A strange beardy man I know once told me that one of the mantras by which he has lived his life is this: Always Go To The Party. I started thinking about what this really means and it struck a chord with me. If you stay at home all the time, if you say no to all the things you are offered, whether it’s an invitation to a party, a weekend away, dinner, or even when you get asked for help, you will never learn new things, you’ll never meet interesting new people, and more importantly, your life will never be any different. You’ll always get what you’ve got right now. I’d had months of only being able to say no. Now I was able, I was going to make sure I took up everything that came my way.
Enter the Year of Yes. I made a conscious decision to take this advice. I made a decision that I would say yes to every single thing I was offered, no matter what it was. I found myself in some interesting situations, as a result. I found myself hanging out with people who I’ve never spent time with before. I learned more about others than I had before. I went places I’d never been before. And, most importantly, I learned more about myself; who I am, who I want to be, and what is really important to me, than I ever had before.
By saying yes I went to parties, dinners, on dates, met a plethora of new and amazing people, reconnected with people I already knew in amazing ways, went to a secret geothermal waterfall in the middle of nowhere, jumped out of a plane, walked the entire length of Great South Road (45.9km, in case you were wondering), got a tattoo, helped out friends do all kinds of things, helped plan a surprise wedding (not for me!), volunteered for charities, conquered my fears of heights and water (at the same time), and figured out exactly what I want to do when I grow up. I sent a clear message to the universe, and everyone in it, that I was open and receptive to whatever it had to offer. By doing that, the offers came, one after the other.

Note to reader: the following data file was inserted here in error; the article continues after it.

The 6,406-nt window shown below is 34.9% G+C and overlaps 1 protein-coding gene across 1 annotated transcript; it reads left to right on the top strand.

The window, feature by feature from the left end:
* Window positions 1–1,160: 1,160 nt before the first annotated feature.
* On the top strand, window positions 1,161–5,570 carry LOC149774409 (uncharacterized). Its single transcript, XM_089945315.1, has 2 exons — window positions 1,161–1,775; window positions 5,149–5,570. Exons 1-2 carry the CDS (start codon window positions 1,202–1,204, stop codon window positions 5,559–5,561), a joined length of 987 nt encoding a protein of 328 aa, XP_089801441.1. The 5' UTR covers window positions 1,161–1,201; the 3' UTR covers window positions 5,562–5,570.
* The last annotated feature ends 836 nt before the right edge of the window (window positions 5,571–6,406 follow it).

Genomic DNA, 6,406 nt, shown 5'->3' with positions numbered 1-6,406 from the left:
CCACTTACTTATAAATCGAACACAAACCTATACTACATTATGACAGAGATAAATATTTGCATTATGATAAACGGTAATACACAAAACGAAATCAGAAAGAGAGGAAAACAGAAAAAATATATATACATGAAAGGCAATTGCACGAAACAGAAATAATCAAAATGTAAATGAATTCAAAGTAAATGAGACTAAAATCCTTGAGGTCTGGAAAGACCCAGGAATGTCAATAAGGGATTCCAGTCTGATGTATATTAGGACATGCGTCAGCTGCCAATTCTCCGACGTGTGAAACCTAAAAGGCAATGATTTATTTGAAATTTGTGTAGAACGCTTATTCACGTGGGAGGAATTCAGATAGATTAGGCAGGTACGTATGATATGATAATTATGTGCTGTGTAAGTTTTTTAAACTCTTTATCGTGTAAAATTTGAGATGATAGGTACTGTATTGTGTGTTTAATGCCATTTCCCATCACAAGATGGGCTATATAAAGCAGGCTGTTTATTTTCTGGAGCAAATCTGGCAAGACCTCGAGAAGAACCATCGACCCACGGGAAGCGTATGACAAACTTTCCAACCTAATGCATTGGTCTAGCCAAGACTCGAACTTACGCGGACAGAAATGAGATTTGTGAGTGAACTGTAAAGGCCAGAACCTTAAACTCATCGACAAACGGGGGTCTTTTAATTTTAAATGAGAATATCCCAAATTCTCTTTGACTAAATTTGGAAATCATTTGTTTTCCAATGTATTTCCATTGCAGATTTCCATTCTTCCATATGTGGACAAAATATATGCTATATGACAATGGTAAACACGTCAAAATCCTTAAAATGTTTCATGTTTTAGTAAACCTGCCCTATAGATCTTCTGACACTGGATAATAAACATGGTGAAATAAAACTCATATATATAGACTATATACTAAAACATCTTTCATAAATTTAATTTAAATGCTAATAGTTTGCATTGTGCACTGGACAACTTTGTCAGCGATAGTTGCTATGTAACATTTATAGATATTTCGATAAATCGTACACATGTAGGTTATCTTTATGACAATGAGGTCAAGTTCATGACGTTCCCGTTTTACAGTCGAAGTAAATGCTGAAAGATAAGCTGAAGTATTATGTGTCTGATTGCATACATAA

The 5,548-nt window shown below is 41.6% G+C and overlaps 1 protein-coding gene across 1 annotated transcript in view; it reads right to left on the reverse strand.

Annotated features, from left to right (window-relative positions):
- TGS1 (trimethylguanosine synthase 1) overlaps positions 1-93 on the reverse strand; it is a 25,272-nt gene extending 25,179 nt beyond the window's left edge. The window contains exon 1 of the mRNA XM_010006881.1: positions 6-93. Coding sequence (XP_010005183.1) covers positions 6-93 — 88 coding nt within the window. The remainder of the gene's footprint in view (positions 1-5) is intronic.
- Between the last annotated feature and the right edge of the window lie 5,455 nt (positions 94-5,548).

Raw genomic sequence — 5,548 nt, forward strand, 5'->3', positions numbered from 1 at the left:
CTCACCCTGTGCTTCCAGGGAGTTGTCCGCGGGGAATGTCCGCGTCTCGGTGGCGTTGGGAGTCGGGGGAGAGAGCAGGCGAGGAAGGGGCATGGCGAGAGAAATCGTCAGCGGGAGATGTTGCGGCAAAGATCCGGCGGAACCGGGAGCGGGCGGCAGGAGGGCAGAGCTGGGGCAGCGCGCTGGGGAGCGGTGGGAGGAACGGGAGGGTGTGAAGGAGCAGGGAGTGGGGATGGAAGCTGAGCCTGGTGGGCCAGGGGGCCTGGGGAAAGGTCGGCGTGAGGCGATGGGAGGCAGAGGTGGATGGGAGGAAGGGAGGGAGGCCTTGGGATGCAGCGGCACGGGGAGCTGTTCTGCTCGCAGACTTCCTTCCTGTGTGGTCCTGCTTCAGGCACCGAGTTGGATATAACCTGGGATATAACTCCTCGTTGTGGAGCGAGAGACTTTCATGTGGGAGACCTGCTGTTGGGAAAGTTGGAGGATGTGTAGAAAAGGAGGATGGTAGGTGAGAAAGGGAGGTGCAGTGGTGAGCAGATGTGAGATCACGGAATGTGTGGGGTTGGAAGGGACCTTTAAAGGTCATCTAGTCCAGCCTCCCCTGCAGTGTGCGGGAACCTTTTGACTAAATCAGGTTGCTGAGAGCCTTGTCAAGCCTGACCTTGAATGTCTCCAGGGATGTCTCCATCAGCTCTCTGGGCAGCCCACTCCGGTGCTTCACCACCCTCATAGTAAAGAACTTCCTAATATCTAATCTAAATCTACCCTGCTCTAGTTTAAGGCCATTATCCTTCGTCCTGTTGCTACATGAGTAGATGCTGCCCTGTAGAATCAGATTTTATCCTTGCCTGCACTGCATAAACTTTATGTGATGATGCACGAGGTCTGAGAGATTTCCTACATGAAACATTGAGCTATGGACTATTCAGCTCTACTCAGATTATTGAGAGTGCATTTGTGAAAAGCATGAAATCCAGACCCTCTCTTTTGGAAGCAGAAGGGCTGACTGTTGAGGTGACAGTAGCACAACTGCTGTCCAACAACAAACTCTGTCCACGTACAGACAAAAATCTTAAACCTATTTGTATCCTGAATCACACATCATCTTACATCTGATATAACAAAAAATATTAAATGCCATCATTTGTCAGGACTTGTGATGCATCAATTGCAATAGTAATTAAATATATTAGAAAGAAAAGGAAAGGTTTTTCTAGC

The past year has been nothing short of an adventure: exactly what I wanted it to be.
My tattoo says “yes”. It is there a constant reminder to me of how far I’ve come and why. It is my very own memento mori. One day, just like everyone else on the planet, I will be dead. If I live as long as the average New Zealand woman, I’m already over half way through. I don’t want to waste a single day of my life being anything less than I know that I can be. I don’t want to waste a single day being unhappy, particularly about things that are within my control to change.
By saying yes, no opportunity is ever wasted. This incredibly simple concept has utterly changed my life. We get told that, particularly as women, we need to learn to say no. I disagree. Sure, don’t spend your life living for others, but stay open and receptive to what is out there for you. You never know where it will take you and what you’ll find. A secret hot waterfall might be just around the corner.
By Jenny Radich